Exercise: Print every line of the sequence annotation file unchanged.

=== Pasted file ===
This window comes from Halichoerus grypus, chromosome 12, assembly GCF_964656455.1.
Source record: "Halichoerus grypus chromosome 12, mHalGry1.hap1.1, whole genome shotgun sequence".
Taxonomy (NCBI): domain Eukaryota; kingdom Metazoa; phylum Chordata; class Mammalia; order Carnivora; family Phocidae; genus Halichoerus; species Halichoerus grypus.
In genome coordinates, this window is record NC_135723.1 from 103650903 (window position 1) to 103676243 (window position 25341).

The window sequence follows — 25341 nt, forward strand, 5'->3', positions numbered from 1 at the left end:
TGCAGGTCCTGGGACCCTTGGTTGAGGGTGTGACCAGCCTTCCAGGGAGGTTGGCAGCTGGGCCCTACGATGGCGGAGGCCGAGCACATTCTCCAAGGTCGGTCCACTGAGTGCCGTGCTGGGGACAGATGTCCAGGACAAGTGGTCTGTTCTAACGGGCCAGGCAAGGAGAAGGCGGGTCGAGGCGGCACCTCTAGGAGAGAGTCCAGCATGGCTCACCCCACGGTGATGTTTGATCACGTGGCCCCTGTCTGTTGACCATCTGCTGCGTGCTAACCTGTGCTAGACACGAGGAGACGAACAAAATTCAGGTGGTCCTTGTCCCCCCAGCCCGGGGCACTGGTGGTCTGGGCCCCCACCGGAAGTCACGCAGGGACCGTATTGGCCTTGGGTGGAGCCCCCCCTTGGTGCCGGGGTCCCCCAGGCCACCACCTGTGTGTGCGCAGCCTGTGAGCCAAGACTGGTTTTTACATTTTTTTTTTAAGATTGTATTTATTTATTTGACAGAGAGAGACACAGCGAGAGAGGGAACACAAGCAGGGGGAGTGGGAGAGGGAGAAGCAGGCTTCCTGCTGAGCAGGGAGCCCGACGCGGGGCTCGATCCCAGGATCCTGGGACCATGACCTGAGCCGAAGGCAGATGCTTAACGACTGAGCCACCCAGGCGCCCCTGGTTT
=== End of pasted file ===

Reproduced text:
This window comes from Halichoerus grypus, chromosome 12, assembly GCF_964656455.1.
Source record: "Halichoerus grypus chromosome 12, mHalGry1.hap1.1, whole genome shotgun sequence".
Taxonomy (NCBI): domain Eukaryota; kingdom Metazoa; phylum Chordata; class Mammalia; order Carnivora; family Phocidae; genus Halichoerus; species Halichoerus grypus.
In genome coordinates, this window is record NC_135723.1 from 103650903 (window position 1) to 103676243 (window position 25341).

The window sequence follows — 25341 nt, forward strand, 5'->3', positions numbered from 1 at the left end:
TGCAGGTCCTGGGACCCTTGGTTGAGGGTGTGACCAGCCTTCCAGGGAGGTTGGCAGCTGGGCCCTACGATGGCGGAGGCCGAGCACATTCTCCAAGGTCGGTCCACTGAGTGCCGTGCTGGGGACAGATGTCCAGGACAAGTGGTCTGTTCTAACGGGCCAGGCAAGGAGAAGGCGGGTCGAGGCGGCACCTCTAGGAGAGAGTCCAGCATGGCTCACCCCACGGTGATGTTTGATCACGTGGCCCCTGTCTGTTGACCATCTGCTGCGTGCTAACCTGTGCTAGACACGAGGAGACGAACAAAATTCAGGTGGTCCTTGTCCCCCCAGCCCGGGGCACTGGTGGTCTGGGCCCCCACCGGAAGTCACGCAGGGACCGTATTGGCCTTGGGTGGAGCCCCCCCTTGGTGCCGGGGTCCCCCAGGCCACCACCTGTGTGTGCGCAGCCTGTGAGCCAAGACTGGTTTTTACATTTTTTTTTTAAGATTGTATTTATTTATTTGACAGAGAGAGACACAGCGAGAGAGGGAACACAAGCAGGGGGAGTGGGAGAGGGAGAAGCAGGCTTCCTGCTGAGCAGGGAGCCCGACGCGGGGCTCGATCCCAGGATCCTGGGACCATGACCTGAGCCGAAGGCAGATGCTTAACGACTGAGCCACCCAGGCGCCCCTGGTTT